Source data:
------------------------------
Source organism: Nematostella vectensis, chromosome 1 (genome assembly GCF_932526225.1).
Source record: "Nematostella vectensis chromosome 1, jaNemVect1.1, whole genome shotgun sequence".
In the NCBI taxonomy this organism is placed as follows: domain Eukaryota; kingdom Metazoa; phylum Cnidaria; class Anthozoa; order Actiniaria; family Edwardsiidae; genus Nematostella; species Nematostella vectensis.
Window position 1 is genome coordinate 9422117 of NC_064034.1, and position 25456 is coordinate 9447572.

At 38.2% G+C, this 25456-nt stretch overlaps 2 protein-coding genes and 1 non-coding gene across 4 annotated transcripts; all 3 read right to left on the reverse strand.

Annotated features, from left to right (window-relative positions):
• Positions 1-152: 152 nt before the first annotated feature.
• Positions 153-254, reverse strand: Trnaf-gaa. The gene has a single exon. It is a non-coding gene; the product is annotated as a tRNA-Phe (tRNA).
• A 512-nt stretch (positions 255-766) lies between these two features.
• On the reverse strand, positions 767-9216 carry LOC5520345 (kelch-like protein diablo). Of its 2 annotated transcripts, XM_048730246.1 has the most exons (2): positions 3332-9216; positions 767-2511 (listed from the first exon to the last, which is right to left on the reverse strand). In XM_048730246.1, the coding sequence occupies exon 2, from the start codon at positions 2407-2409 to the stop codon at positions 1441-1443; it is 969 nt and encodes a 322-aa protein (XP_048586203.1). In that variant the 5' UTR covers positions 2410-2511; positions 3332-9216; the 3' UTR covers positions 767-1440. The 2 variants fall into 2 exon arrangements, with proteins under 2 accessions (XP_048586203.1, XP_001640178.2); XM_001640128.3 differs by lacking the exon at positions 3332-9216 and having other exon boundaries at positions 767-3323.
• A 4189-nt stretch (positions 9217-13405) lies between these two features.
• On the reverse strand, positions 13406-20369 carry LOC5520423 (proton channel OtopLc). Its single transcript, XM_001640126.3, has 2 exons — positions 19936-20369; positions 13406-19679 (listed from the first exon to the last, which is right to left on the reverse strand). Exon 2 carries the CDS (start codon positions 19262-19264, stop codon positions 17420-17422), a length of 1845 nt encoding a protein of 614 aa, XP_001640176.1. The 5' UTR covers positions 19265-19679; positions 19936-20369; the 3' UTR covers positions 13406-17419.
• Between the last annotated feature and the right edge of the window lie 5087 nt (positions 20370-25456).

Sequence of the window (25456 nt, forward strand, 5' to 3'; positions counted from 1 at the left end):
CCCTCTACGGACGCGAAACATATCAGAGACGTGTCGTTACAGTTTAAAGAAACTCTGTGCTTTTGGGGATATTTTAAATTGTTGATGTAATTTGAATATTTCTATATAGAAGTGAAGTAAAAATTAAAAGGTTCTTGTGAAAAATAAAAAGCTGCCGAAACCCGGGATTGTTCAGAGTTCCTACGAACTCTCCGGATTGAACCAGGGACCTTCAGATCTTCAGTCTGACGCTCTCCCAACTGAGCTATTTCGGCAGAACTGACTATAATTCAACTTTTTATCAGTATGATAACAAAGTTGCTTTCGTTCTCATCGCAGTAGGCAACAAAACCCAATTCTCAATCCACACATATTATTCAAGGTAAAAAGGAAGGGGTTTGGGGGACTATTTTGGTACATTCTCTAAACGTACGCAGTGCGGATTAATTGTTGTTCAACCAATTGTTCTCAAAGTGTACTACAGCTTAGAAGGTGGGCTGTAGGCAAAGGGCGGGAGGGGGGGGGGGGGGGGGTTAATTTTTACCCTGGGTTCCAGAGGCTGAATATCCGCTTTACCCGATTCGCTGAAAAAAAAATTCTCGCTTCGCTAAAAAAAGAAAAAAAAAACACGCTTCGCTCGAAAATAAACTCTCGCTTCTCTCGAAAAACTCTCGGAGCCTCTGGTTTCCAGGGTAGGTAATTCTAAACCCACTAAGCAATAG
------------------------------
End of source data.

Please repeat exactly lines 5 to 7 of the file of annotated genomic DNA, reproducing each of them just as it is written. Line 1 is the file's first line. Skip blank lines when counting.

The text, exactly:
At 38.2% G+C, this 25456-nt stretch overlaps 2 protein-coding genes and 1 non-coding gene across 4 annotated transcripts; all 3 read right to left on the reverse strand.

Annotated features, from left to right (window-relative positions):
• Positions 1-152: 152 nt before the first annotated feature.